2Chapter 1 Lycopene Oxidation, Uptake, and Activity in Human Prostate Cell Cultures
FIGURE 21.1 (See color insert following page 336.) Normal tissue from human prostate showing secretory section-hematoxilin and eosin staining showing epithelial cells lining secretory ducts backed by basal and stromal cells. (Courtesy of A. Brollo, Wikimedia Commons, 2005.)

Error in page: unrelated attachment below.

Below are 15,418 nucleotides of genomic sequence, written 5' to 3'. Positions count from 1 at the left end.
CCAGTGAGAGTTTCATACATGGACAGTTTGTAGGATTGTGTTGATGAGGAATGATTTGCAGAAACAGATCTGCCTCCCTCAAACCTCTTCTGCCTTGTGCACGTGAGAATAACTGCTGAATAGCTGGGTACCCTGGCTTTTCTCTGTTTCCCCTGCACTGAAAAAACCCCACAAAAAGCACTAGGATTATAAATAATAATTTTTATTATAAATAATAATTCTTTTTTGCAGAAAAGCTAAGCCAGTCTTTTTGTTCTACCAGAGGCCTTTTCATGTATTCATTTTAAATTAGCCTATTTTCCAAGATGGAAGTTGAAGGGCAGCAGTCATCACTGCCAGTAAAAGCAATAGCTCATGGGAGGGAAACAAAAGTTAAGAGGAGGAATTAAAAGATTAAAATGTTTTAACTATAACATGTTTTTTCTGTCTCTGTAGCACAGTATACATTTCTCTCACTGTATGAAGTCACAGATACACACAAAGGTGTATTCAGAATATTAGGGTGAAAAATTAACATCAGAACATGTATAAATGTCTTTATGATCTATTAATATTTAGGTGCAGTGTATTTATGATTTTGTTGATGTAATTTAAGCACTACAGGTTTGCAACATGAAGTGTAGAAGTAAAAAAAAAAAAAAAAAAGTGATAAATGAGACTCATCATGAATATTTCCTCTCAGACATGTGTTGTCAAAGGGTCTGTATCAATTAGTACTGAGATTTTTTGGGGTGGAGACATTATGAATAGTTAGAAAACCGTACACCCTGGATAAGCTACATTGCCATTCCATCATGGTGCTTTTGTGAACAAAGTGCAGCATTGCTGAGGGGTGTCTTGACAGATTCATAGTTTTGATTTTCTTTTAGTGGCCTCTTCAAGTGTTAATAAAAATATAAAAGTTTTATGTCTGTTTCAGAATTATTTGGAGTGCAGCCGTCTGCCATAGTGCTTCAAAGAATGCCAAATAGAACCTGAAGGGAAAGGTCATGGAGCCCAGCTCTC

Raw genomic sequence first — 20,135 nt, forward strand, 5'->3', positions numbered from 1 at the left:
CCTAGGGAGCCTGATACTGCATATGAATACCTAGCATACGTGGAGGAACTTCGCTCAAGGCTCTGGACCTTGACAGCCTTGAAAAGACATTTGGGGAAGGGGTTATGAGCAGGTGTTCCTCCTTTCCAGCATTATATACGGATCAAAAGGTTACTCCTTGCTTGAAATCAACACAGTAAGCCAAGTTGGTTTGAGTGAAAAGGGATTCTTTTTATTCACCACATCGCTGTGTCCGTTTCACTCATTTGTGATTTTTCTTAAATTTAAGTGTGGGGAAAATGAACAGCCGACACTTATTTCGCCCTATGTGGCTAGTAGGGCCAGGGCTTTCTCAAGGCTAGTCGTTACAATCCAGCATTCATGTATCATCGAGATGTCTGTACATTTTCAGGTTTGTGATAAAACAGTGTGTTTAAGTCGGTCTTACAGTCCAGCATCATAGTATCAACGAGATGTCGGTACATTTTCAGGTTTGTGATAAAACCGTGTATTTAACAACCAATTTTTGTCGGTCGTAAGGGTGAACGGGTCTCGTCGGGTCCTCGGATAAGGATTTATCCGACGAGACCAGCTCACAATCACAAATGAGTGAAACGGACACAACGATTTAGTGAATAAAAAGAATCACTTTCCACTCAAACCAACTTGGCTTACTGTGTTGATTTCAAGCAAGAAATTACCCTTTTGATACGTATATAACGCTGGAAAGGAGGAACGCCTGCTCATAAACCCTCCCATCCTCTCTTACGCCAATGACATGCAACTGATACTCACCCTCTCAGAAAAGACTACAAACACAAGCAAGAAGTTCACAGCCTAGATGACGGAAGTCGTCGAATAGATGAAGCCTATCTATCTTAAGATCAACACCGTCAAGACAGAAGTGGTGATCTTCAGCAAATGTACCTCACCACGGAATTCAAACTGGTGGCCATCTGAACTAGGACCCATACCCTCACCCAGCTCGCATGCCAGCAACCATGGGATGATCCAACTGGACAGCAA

useful in differentiating the effects of lycopene versus the mixture of biologically active compounds in tomatoes as well as the exploration of plausible mechanisms of action. Cell culture studies have the advantage of exploring the modulation of cellular processes in single cell types using known concentrations of lycopene and can be used to evaluate possible synergies between other tomato constituents, such as polyphenolic compounds, other carotenoids, and vitamin E. In order to fully appreciate the results of cell culture studies using lycopene alone or lycopene in combination with other biologically active compounds, it is important to understand (1) prostate biology, (2) the role of the various cells in prostate function, (3) which cells are the most vulnerable to the carcinogenic process and how that process proceeds, and (4) the origin of each of the prostatic cell lines that has been used and its characteristics.